1. “Saturday” – SPORTS. This evanescent (1:13!), earnest, perky garage-rock track hits all the right notes and touches a chord in me. It’s the perfect mix of enthusiasm and grit. Father/Daughter Records is on a roll.
2. “Vultures” – Delta Mainline. Call it Spiritualized at its most arch or acoustic-based ’90s Britpop (Oasis, The Verve) at its most early-morning woozy–this track is a memorable one.
3. “Wall Ball” – Art Contest. Any band that can make math-rock accessible and hooky is greatly to be praised. Art Contest’s impressive technical chops are only overshadowed by their incredible songwriting ones. This song is an adventure.
4. “There’s No Love” – We Are Magnetic. It’s summer, so I need a continuous stream of brash, upbeat dance-rock tunes. This one plays out like a less yelpy Passion Pit, complete with a giant chorus anchored by a soaring melody and backed with a choir. Get your dance on.
5. “Pistoletta” – North by North. Imagine My Chemical Romance had a little more rock and a little less theatrics, or think of late ’60s/early ’70s rock, right as glam was breaking out and wasn’t really there yet. Soaring vocals, rock drama, and crunchy guitars sell it.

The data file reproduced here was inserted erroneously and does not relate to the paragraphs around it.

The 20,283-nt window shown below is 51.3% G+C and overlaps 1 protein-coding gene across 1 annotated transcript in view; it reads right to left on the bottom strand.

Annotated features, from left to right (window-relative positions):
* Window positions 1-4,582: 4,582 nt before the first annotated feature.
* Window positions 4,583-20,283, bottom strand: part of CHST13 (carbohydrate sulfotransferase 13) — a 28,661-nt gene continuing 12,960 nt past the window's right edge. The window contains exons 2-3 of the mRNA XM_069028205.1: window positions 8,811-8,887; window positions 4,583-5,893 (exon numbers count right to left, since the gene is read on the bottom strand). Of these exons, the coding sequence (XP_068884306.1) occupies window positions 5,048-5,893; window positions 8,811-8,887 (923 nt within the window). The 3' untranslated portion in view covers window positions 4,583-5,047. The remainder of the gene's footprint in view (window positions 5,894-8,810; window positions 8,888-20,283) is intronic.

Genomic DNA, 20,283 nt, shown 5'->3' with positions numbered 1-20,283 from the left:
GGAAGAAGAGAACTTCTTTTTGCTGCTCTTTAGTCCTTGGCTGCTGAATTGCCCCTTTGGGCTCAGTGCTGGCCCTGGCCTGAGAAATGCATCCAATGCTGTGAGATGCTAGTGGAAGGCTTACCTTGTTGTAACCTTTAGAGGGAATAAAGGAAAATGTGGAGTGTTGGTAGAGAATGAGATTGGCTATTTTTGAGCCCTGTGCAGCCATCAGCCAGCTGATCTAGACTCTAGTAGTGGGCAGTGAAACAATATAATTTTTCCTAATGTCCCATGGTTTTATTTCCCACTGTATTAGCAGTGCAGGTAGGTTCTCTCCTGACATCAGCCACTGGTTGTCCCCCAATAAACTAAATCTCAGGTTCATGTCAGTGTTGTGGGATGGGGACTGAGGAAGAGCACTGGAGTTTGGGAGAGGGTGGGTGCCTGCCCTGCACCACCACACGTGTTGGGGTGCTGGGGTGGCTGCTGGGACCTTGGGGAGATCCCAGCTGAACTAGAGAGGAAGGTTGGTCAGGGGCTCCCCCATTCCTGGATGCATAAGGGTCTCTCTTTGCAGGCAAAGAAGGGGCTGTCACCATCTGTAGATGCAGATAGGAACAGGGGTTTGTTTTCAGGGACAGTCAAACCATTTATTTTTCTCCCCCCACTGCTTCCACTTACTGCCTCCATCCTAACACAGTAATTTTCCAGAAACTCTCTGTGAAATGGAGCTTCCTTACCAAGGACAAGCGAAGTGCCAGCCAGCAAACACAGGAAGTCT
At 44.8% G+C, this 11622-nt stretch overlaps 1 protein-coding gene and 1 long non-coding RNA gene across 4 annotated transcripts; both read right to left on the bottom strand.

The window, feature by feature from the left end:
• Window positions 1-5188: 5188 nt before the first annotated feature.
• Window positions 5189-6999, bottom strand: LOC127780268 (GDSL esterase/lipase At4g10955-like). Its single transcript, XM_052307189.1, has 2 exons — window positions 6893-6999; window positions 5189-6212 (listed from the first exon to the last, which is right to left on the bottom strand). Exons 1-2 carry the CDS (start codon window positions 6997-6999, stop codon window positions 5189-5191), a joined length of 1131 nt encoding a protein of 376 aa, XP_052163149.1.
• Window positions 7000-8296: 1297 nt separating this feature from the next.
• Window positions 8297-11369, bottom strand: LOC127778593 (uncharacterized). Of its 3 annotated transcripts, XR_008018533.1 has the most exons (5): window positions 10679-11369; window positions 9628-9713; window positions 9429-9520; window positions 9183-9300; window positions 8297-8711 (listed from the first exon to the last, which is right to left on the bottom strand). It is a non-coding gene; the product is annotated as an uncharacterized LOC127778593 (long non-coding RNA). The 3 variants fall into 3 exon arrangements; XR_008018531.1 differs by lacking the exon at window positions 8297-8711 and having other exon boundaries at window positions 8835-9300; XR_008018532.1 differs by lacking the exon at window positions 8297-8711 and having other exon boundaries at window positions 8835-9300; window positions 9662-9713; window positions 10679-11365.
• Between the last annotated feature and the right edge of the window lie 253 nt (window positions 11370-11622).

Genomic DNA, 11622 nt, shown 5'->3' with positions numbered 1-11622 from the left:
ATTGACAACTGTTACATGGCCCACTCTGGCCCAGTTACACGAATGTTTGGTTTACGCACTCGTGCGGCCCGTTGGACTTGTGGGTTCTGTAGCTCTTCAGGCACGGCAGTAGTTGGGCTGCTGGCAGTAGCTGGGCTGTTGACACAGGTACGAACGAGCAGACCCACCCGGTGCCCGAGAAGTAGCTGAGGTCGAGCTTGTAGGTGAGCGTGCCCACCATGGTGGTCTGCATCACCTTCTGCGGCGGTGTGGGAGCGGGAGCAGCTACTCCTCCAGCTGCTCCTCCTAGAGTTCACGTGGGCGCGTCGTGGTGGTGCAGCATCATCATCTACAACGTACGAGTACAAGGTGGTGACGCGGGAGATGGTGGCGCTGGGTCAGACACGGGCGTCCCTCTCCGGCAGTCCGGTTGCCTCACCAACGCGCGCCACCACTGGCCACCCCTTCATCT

6. “Get on the Boat” – Little Red Lung. This female-fronted outfit calls up Florence and the Machine comparisons through its adventurous arrangements (check that booming cello), minor-key vibes, and front-and-center vocals.
7. “Then Comes the Wonder” – The Landing. An ecstatic mishmash of handclaps, burbling synths, piano, and falsetto vocals creates a song that makes me think of a half-dozen disparate sonic influences (Foals, Prince, Fleet Foxes, and the Flaming Lips among them).
8. “Dust Silhouettes” – CFIT. Glitchy electro-pop noises give way to psych-influenced guitar and vocals, all stacked on top of an indie-rock backline. It’s a head-spinner in the best sort of way.
9. “Take Me Away” – Late Nite Cable. The chorus in this song is the electro-pop equivalent of the sun coming out from behind clouds after two days of rain.
10. “ONE” – Moving Panoramas. Sometimes I wonder what people are listening to when they’re walking down the street with headphones in. This feels like it could be one of those things: a walking-speed indie-pop-rock song with excellent bass work, down-to-earth vocals, and a little sense of wonder.
11. “Alien Youth” – The Albino Eyes. Calls back to the time when synth-rock meant The Cars: the zinging, charming synths over slightly-smoothed out garage-rock is nostalgic in the best of ways.
12. “Strangers” – Balaclade. Balancing guitar crunch with feathery vocals makes this an engaging post-’90s-indie-rock track.
13. “Falling” – Here We Go Magic. This warm, swirly, electronics-laden pop-rock tune calls to mind School of Seven Bells, if their sound was a little more tethered to acoustic instrumentation.